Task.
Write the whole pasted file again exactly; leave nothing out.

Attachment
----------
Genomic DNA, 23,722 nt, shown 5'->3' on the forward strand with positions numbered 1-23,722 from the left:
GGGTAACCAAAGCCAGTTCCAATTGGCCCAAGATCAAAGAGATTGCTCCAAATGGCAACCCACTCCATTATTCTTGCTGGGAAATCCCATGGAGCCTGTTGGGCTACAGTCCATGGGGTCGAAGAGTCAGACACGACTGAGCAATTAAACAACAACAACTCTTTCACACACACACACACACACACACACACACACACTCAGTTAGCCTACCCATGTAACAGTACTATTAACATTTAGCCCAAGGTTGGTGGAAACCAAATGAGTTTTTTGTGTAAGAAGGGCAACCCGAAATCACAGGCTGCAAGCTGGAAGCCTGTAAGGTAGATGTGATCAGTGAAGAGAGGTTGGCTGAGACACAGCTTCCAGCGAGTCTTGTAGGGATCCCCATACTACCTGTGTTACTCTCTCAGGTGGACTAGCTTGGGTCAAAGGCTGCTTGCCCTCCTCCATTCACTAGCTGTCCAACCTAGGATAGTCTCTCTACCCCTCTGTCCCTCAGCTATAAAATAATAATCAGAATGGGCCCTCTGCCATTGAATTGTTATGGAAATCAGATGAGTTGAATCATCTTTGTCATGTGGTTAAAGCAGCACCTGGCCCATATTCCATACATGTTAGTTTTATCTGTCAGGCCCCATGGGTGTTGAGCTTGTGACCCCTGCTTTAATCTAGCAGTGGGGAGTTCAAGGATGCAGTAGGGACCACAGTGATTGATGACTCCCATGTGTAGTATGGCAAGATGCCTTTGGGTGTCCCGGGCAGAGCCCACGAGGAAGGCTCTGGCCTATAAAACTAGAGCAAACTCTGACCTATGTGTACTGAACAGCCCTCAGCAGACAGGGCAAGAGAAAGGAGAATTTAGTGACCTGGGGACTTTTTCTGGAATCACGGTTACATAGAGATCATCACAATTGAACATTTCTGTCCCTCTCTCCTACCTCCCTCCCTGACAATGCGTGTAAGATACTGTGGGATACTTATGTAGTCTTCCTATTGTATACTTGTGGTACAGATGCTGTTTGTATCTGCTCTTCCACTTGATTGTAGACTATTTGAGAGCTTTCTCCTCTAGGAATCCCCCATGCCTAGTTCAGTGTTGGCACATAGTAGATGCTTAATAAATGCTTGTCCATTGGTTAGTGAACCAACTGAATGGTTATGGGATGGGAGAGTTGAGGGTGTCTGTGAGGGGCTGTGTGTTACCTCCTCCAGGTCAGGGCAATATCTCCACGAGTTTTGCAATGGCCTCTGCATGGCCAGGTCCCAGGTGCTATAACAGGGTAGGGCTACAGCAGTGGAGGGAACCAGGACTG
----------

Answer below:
Genomic DNA, 23,722 nt, shown 5'->3' on the forward strand with positions numbered 1-23,722 from the left:
GGGTAACCAAAGCCAGTTCCAATTGGCCCAAGATCAAAGAGATTGCTCCAAATGGCAACCCACTCCATTATTCTTGCTGGGAAATCCCATGGAGCCTGTTGGGCTACAGTCCATGGGGTCGAAGAGTCAGACACGACTGAGCAATTAAACAACAACAACTCTTTCACACACACACACACACACACACACACACACACTCAGTTAGCCTACCCATGTAACAGTACTATTAACATTTAGCCCAAGGTTGGTGGAAACCAAATGAGTTTTTTGTGTAAGAAGGGCAACCCGAAATCACAGGCTGCAAGCTGGAAGCCTGTAAGGTAGATGTGATCAGTGAAGAGAGGTTGGCTGAGACACAGCTTCCAGCGAGTCTTGTAGGGATCCCCATACTACCTGTGTTACTCTCTCAGGTGGACTAGCTTGGGTCAAAGGCTGCTTGCCCTCCTCCATTCACTAGCTGTCCAACCTAGGATAGTCTCTCTACCCCTCTGTCCCTCAGCTATAAAATAATAATCAGAATGGGCCCTCTGCCATTGAATTGTTATGGAAATCAGATGAGTTGAATCATCTTTGTCATGTGGTTAAAGCAGCACCTGGCCCATATTCCATACATGTTAGTTTTATCTGTCAGGCCCCATGGGTGTTGAGCTTGTGACCCCTGCTTTAATCTAGCAGTGGGGAGTTCAAGGATGCAGTAGGGACCACAGTGATTGATGACTCCCATGTGTAGTATGGCAAGATGCCTTTGGGTGTCCCGGGCAGAGCCCACGAGGAAGGCTCTGGCCTATAAAACTAGAGCAAACTCTGACCTATGTGTACTGAACAGCCCTCAGCAGACAGGGCAAGAGAAAGGAGAATTTAGTGACCTGGGGACTTTTTCTGGAATCACGGTTACATAGAGATCATCACAATTGAACATTTCTGTCCCTCTCTCCTACCTCCCTCCCTGACAATGCGTGTAAGATACTGTGGGATACTTATGTAGTCTTCCTATTGTATACTTGTGGTACAGATGCTGTTTGTATCTGCTCTTCCACTTGATTGTAGACTATTTGAGAGCTTTCTCCTCTAGGAATCCCCCATGCCTAGTTCAGTGTTGGCACATAGTAGATGCTTAATAAATGCTTGTCCATTGGTTAGTGAACCAACTGAATGGTTATGGGATGGGAGAGTTGAGGGTGTCTGTGAGGGGCTGTGTGTTACCTCCTCCAGGTCAGGGCAATATCTCCACGAGTTTTGCAATGGCCTCTGCATGGCCAGGTCCCAGGTGCTATAACAGGGTAGGGCTACAGCAGTGGAGGGAACCAGGACTG